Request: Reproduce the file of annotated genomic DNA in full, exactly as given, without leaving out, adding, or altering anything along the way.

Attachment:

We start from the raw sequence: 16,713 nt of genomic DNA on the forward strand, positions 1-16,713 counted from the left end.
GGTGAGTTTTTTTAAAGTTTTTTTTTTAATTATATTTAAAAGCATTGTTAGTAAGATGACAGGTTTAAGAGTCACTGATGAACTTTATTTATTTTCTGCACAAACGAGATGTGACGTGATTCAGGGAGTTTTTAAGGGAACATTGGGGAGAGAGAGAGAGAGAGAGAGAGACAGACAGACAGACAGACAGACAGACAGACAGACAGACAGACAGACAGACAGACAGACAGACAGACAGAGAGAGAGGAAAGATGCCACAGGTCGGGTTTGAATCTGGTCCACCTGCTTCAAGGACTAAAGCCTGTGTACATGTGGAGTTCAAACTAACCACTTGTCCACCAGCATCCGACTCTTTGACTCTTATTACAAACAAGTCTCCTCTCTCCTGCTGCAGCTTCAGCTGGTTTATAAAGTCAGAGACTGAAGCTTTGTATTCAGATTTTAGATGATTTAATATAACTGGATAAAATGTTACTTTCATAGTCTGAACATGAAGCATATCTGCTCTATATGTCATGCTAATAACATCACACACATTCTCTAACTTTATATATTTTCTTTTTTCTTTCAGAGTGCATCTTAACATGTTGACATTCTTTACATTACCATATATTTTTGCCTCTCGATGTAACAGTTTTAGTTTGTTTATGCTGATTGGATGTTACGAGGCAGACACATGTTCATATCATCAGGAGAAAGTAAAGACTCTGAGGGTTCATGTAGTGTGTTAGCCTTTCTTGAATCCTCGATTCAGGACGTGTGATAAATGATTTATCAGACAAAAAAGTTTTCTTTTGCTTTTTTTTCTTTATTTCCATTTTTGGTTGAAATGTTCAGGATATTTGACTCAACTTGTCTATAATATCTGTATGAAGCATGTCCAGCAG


We start from the raw sequence: 16,713 nt of genomic DNA on the forward strand, positions 1-16,713 counted from the left end.
GGTGAGTTTTTTTAAAGTTTTTTTTTTAATTATATTTAAAAGCATTGTTAGTAAGATGACAGGTTTAAGAGTCACTGATGAACTTTATTTATTTTCTGCACAAACGAGATGTGACGTGATTCAGGGAGTTTTTAAGGGAACATTGGGGAGAGAGAGAGAGAGAGAGAGAGACAGACAGACAGACAGACAGACAGACAGACAGACAGACAGACAGACAGACAGACAGACAGACAGACAGAGAGAGAGGAAAGATGCCACAGGTCGGGTTTGAATCTGGTCCACCTGCTTCAAGGACTAAAGCCTGTGTACATGTGGAGTTCAAACTAACCACTTGTCCACCAGCATCCGACTCTTTGACTCTTATTACAAACAAGTCTCCTCTCTCCTGCTGCAGCTTCAGCTGGTTTATAAAGTCAGAGACTGAAGCTTTGTATTCAGATTTTAGATGATTTAATATAACTGGATAAAATGTTACTTTCATAGTCTGAACATGAAGCATATCTGCTCTATATGTCATGCTAATAACATCACACACATTCTCTAACTTTATATATTTTCTTTTTTCTTTCAGAGTGCATCTTAACATGTTGACATTCTTTACATTACCATATATTTTTGCCTCTCGATGTAACAGTTTTAGTTTGTTTATGCTGATTGGATGTTACGAGGCAGACACATGTTCATATCATCAGGAGAAAGTAAAGACTCTGAGGGTTCATGTAGTGTGTTAGCCTTTCTTGAATCCTCGATTCAGGACGTGTGATAAATGATTTATCAGACAAAAAAGTTTTCTTTTGCTTTTTTTTCTTTATTTCCATTTTTGGTTGAAATGTTCAGGATATTTGACTCAACTTGTCTATAATATCTGTATGAAGCATGTCCAGCAG